My adventure with the law is one of constant ups and downs, starting with my reluctant choice of this field of study. Thereafter, the feeling that something is wrong with the law bothered me for many years. I treated the law as an incredibly formalised, rigid field which was not entirely scientific. What can be scientific about the discoveries and truths that are always valid within certain time limit and that do not go beyond the specific framework of the text written by the legislator? The technicality of the rules was overlaid by formal logic, which did not always cope with the correctness or perhaps the ambiguity of a legal syllogism. Studying and practising law in the People’s Republic of Poland was a real challenge, because on top of the structure of relatively solid rules and principles there was also the inevitable ideology layer, littering the young minds and blurring the true face of the old, noble constructs.
A long time had to pass before I began to look at the law from a different perspective, in a more favourable manner, to see its strength and intellectual qualities. Surely it was the attitude of my professors, masters, people who introduced me gradually into the world of law that helped me find this different perspective. It was only during the seminars on private law that I began to understand the meaning of the dispute over individual rights and interests and felt the power of law as an instrument to achieve various goals while following its methods, basic rules and principles as well as the accepted hierarchy of norms. I understood the skill and value of interpreting the law, and how much this depended on culture, knowledge, erudition, imagination, and the broadness of the interpreter’s vision.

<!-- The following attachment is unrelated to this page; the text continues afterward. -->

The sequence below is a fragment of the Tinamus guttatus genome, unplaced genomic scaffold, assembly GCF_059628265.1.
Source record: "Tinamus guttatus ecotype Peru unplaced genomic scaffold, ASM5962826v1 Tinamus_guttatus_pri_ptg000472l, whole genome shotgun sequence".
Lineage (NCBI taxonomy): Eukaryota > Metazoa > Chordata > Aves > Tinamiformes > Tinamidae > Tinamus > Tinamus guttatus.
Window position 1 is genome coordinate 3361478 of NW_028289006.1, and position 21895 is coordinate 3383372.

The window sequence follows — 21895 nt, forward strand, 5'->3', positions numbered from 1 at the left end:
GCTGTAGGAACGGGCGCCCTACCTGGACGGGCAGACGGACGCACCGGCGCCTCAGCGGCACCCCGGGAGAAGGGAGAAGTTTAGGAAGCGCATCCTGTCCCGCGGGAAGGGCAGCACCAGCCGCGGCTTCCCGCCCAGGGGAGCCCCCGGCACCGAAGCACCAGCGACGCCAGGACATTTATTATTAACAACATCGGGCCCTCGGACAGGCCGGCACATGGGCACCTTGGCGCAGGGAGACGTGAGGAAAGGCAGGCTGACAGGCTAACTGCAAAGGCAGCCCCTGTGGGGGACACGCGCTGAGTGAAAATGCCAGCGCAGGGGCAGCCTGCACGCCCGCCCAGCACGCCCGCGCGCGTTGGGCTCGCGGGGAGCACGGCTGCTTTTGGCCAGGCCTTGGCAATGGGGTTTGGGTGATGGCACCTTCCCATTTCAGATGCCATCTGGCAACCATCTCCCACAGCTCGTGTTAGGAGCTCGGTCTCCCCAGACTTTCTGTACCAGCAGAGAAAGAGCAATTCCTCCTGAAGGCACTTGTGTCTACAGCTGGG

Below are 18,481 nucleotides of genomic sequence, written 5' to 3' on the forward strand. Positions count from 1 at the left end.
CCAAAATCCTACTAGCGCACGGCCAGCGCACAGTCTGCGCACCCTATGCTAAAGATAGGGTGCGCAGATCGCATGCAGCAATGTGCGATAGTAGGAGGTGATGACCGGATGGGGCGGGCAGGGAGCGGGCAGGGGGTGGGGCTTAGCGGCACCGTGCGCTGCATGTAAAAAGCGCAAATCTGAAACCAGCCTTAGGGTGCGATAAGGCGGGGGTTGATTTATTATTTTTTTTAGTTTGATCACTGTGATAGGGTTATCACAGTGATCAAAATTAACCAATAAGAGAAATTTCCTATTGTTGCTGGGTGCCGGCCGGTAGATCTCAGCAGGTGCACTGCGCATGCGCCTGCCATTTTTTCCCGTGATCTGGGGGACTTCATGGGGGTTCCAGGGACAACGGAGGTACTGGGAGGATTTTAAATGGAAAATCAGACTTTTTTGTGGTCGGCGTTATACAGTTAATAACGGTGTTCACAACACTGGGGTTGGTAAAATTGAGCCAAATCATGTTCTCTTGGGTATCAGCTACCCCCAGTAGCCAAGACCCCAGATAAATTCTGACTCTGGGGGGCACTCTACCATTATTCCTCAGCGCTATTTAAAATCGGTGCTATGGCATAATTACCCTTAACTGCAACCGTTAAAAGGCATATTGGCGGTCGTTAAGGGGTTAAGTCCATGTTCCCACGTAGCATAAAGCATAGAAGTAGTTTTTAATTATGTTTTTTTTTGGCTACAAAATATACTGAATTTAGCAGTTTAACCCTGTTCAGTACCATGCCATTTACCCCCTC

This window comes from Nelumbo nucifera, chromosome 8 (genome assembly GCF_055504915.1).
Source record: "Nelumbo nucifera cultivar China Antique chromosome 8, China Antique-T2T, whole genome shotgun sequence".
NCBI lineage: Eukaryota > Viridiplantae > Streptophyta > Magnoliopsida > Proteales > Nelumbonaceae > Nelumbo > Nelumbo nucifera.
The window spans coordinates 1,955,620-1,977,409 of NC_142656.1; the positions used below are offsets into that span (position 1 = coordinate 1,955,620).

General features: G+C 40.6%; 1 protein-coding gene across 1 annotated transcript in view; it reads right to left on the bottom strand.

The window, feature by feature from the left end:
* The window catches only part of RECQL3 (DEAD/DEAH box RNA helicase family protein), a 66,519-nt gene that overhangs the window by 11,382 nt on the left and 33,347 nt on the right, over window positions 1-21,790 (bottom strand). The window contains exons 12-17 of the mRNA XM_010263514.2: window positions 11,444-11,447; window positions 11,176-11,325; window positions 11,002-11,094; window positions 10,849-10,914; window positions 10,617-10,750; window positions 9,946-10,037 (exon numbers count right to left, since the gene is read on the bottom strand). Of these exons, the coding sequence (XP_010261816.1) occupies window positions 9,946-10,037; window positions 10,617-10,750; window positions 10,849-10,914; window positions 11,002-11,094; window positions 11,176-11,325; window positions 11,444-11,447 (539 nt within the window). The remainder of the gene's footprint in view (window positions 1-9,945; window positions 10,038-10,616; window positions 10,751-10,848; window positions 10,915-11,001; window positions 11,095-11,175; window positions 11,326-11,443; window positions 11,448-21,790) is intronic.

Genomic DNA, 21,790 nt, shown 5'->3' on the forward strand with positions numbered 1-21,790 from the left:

The better I understood what the law could be (or rather what the law should be), the greater my doubts and dilemmas were. Around me I could see a reality that was dull, grey, far removed from what I taught students at our university. Is it possible to be a lawyer in a country where the domination of ideology over the law was too apparent? In private law, the infiltration of ideological elements, although much smaller than in other fields, seemed particularly dangerous because it disfigured the essence of the structures designed for a different reality, for the real market and for free citizens. What about freedom of contract, if a contract is compulsory, then what about ownership, if the true owner is the State and only the State, what about the rules of equity, if in the clash between the interests of the State and the individual only the former always gains the advantage?
And yet I quickly understood that the law, especially private law, if it came across wise, well-educated and imaginative interpreters, could turn into a sophisticated instrument for modifying the reality and sometimes a very effective measure for protecting individual interests. Like writers, journalists and creators in communist times who achieved their goal by using metaphor, historical analogy, specific symbolism, lawyers pushed the boundaries of the protection of legitimate interests and achieved quite a lot with their skill, precision and robustness of their constructs, e.g. in the field of consumer protection, manufacturer’s responsibility, state responsibility or protection of personal rights. It turned out that the sphere of personal rights protection was in fact a substitute for the protection of the fundamental rights of individuals in lieu of non-existent constitutional guarantees. It was a time of good, solid legal doctrine, a kind of legal positivism, which, by consciously narrowing the field of interpretation, at the same time provided a strong foundation for the principle of certainty and predictability of the law, creating a barrier to the infiltration of ideology. What a paradox it was, understandable only in the context of that time, that our very formalist approach to the application of norms was dictated by the imperative to better protect the rights of individuals! It is worth remembering this today when we discuss the nature of interpretation and the advantages of functional interpretation.